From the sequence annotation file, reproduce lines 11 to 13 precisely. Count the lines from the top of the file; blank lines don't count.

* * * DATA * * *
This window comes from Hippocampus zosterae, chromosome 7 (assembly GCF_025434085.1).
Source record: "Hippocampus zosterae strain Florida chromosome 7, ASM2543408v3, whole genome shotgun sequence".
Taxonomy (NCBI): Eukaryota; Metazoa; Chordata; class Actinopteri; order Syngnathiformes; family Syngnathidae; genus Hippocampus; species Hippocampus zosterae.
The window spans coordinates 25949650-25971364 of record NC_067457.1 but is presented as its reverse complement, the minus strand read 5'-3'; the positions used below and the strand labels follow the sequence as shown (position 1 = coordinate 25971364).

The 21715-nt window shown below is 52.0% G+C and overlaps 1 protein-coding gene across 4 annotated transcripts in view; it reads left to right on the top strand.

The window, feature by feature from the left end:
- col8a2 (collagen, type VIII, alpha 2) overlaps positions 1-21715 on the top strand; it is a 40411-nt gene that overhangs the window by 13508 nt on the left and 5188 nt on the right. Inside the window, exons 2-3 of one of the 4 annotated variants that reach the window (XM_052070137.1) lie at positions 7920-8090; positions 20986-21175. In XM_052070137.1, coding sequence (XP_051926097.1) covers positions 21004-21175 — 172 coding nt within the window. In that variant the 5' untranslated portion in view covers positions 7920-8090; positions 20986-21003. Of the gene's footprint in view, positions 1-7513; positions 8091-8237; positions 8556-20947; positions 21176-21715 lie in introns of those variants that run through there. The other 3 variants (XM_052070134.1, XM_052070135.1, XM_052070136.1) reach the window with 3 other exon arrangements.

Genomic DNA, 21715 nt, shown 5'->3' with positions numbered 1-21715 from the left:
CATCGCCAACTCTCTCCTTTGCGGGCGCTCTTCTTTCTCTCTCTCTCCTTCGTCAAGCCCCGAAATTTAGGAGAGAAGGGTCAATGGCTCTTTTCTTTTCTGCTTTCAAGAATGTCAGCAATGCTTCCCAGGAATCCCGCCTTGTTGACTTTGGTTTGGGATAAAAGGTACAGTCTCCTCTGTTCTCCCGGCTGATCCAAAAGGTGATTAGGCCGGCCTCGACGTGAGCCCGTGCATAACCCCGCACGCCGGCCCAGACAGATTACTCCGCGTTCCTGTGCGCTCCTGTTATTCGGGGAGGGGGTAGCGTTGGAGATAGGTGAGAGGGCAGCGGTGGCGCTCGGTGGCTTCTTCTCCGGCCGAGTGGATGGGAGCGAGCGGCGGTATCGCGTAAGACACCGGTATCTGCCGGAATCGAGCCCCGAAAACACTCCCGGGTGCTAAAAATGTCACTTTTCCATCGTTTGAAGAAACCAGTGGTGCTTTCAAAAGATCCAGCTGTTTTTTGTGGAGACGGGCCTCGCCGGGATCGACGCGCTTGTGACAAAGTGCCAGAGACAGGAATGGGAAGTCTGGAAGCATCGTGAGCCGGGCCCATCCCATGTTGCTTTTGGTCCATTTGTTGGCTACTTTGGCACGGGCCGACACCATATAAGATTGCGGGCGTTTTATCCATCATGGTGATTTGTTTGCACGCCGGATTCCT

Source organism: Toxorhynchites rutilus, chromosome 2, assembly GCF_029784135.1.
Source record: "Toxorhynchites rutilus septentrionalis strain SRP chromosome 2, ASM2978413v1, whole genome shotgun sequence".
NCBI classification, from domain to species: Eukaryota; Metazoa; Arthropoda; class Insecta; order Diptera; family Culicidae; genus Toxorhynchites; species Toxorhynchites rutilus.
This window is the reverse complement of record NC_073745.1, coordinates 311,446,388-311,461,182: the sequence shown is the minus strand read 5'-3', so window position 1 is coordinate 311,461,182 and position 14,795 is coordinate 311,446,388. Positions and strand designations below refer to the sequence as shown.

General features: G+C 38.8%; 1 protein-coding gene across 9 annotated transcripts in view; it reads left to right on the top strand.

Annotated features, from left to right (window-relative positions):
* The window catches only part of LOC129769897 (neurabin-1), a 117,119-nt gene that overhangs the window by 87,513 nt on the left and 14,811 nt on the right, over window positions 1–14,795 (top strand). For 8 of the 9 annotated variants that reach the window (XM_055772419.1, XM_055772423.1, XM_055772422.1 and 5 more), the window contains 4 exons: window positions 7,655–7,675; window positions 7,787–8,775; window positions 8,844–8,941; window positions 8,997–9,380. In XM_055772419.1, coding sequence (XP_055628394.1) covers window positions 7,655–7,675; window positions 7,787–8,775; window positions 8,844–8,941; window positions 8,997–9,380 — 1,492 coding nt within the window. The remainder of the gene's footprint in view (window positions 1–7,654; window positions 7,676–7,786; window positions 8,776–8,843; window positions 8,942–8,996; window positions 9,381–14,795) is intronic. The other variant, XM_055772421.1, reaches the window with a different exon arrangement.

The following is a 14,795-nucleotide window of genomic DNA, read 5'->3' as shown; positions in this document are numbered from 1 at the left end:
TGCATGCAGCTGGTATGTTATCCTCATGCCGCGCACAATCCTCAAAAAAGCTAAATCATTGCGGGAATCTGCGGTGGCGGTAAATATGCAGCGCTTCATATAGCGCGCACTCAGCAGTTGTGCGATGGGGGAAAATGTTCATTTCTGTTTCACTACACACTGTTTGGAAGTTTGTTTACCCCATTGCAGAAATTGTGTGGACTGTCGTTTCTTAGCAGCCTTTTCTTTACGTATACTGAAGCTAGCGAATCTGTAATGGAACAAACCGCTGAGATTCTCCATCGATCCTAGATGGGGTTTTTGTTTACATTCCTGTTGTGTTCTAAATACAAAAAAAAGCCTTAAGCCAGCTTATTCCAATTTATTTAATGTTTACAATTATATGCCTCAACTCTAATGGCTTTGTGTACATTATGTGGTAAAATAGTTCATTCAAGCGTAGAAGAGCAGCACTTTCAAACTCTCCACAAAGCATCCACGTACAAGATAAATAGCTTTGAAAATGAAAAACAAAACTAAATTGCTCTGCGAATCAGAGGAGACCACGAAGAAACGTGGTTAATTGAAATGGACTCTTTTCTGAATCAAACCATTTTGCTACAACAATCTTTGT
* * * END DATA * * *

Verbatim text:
Source record: "Toxorhynchites rutilus septentrionalis strain SRP chromosome 2, ASM2978413v1, whole genome shotgun sequence".
NCBI classification, from domain to species: Eukaryota; Metazoa; Arthropoda; class Insecta; order Diptera; family Culicidae; genus Toxorhynchites; species Toxorhynchites rutilus.
This window is the reverse complement of record NC_073745.1, coordinates 311,446,388-311,461,182: the sequence shown is the minus strand read 5'-3', so window position 1 is coordinate 311,461,182 and position 14,795 is coordinate 311,446,388. Positions and strand designations below refer to the sequence as shown.